The next generation of online bill payment applications are going to look a lot like online calendars.

Technology providers are developing or have rolled out tools that use calendars to schedule and view upcoming payments, show consumers their net account balances (including pending payments), and offer faster transactions.

Several companies, including Fiserv Inc., Yodlee Inc., Intuit Inc., and its Digital Insight, showed off their efforts Tuesday at the Finovate 2008 conference hosted by Online Financial Innovations, the privately held publisher of the newsletter Online Banking Report and the NetBanker blog.

Steve Shaw, the director of strategic marketing for Fiserv's electronic banking services unit, said the Brookfield, Wis., vendor plans to introduce the hosted version of its CheckFree Online Advantage application this year aimed mainly at its smaller core-banking customers.

The technology will also be available by mid-2009 as licensed software for larger banks, Mr. Shaw said in an interview following his presentation.

"It's taken a while to put together the combination of what Corillian and CheckFree could be." (CheckFree Corp., the leading provider of electronic bill payment and presentment services, bought Corillian Corp. in May of last year, seven months before Fiserv bought CheckFree.)

During a demonstration, Mr. Shaw showed how CheckFree Online Advantage could switch from a conventional list view of upcoming payments to a calendar view.

Other elements of the Web page incorporate monthly budgeting and personal financial management tools, fund transfers between accounts, bill payment using credit cards for customers who want to earn rewards, expedited payments for a fee, and remote capture of consumer checks.

"That's how we think CheckFree redefines the online banking experience today," he said.

During the conference, Yodlee demonstrated a bill payment application that includes a calendar view and a projected balance feature that calculates how much will be available after pending bills are paid.

Peter Hazlehurst, the Redwood City, Calif., company's senior vice president of products, also demonstrated "Yodlee Pay Today," a payment service offered through a partnership with Western Union Co.

Starting at Yodlee's bill payment page, he was able to execute a small payment and received a confirmation almost immediately that the transaction had been completed.

Mr. Hazlehurst said that he expects banks to offer the service for a fee, and that the software driving the service is currently available for developers.

Steven Kramer, Western Union's vice president of electronic payments, said in an interview Wednesday that his Denver company has built direct connections to 6,000 billers over the last dozen years, primarily to power their biller direct Web sites, as well as to call centers and interactive voice response systems.

These relationships enable Western Union to send payments to the billers and provide immediate confirmation to the senders, he said.

It envisions other financial companies using its network to offer nearly instantaneous payments, Mr. Kramer said, and banks will likely charge users a fee for the faster service.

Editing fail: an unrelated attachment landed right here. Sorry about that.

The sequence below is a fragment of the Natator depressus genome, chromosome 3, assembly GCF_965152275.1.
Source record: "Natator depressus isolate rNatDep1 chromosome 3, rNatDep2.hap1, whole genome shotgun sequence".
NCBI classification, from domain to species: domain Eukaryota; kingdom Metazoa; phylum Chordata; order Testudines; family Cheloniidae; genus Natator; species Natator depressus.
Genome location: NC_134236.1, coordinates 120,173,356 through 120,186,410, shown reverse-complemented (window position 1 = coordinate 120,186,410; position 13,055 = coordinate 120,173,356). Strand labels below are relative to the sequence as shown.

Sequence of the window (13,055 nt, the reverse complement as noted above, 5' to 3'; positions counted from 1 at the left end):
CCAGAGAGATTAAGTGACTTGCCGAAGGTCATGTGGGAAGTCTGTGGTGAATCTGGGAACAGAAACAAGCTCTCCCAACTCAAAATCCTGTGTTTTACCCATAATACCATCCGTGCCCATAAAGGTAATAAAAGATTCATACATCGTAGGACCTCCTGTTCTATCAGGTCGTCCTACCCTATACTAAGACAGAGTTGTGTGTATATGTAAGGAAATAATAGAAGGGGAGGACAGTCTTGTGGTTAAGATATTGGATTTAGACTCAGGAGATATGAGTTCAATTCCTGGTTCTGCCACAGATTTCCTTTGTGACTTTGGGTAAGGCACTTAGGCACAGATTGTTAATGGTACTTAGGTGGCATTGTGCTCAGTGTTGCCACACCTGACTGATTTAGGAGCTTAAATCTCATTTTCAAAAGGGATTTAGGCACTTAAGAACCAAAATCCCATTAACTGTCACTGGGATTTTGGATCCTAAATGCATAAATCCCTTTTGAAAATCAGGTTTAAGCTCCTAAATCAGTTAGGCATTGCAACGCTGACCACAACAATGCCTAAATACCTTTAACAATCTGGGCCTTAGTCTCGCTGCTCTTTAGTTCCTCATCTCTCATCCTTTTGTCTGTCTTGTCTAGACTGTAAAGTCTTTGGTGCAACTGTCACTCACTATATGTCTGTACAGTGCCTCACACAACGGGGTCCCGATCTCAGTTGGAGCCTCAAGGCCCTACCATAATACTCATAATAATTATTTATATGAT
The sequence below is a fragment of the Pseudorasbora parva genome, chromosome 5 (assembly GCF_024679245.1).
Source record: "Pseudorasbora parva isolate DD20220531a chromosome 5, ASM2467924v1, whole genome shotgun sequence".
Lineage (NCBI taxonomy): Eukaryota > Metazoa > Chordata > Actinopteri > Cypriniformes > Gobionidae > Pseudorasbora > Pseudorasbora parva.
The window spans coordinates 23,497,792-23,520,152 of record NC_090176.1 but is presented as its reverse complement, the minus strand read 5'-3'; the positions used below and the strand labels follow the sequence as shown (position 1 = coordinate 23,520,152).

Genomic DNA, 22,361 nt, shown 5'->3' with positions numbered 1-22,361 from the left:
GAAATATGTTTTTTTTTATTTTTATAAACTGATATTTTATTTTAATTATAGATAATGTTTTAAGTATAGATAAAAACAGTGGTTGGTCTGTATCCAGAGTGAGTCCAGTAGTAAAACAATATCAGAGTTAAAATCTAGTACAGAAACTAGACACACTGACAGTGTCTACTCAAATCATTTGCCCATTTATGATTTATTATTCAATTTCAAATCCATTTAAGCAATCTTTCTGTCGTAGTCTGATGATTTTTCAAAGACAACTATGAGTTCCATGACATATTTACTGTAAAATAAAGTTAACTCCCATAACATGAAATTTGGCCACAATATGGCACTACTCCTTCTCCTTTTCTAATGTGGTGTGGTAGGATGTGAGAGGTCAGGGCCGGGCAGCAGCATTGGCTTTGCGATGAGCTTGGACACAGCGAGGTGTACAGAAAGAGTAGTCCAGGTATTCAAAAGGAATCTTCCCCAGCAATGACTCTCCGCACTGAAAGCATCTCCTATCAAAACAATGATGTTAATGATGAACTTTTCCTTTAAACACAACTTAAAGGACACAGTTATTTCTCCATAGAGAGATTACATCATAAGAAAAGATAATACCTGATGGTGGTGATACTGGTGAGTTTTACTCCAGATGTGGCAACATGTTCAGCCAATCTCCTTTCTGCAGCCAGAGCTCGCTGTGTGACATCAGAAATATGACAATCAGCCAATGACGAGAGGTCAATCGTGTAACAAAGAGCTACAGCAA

Though the bill-pay system cannot reach all billers, it can direct payments to many of the most significant ones, Mr. Kramer said. "We don't have a pay-everybody service. We have a pay-your-top-billers service."

At the conference Tuesday, Intuit showed off planned changes for its Quicken Online service. Todd Stanley, a vice president at Intuit and the general manager of its Quicken unit, said the Mountain View, Calif., company expects to introduce several new features Oct. 30, including a calendar that shows upcoming bills and can show how they correlate with users' anticipated income, in a one-paycheck or two-paycheck view.

About 70% of Americans are living paycheck to paycheck, Mr. Stanley said, and Intuit sees its online service as a way to recapture business that has moved away from Quicken's packaged software to services such as online banking.

In another bid to attract customers, he said that Intuit had eliminated its monthly fee for using Quicken Online this week; it had previously charged users $3 a month.

Digital Insight, an online banking outsourcer, previewed Small Business FinanceWorks, a companion application to a consumer financial management service it introduced last month for financial companies that use its online banking service. The companion tool is scheduled for release next month.

Karen Van Kirk, Digital Insight's director of small-business solutions, said Small Business FinanceWorks, which has basic invoice production and calendar features, is designed for small business customers that are not yet ready to use Intuit's flagship QuickBooks application.

"I don't need all that accounting. I just need some help getting organized," she said.

Edward Woods, a senior analyst at Celent, a Boston financial research arm of Marsh & McLennan Cos., said bankers have been slow to offer the kind of flexible, data-management offerings that many consumers have become accustomed to finding at sites such as Amazon.com or the financial community sites Mint and Wesabe.

"You come to expect those kinds of things," he said, and the new features are likely to be especially important to the young consumers.

"That's part of the way they communicate," he said.

Though nonbanks have led the way in offering new services to consumers, Mr. Woods said he expected many of these efforts, if not most, to fail, which would give bankers an opportunity to reclaim those customers.

"The market can only support so many of them," he said.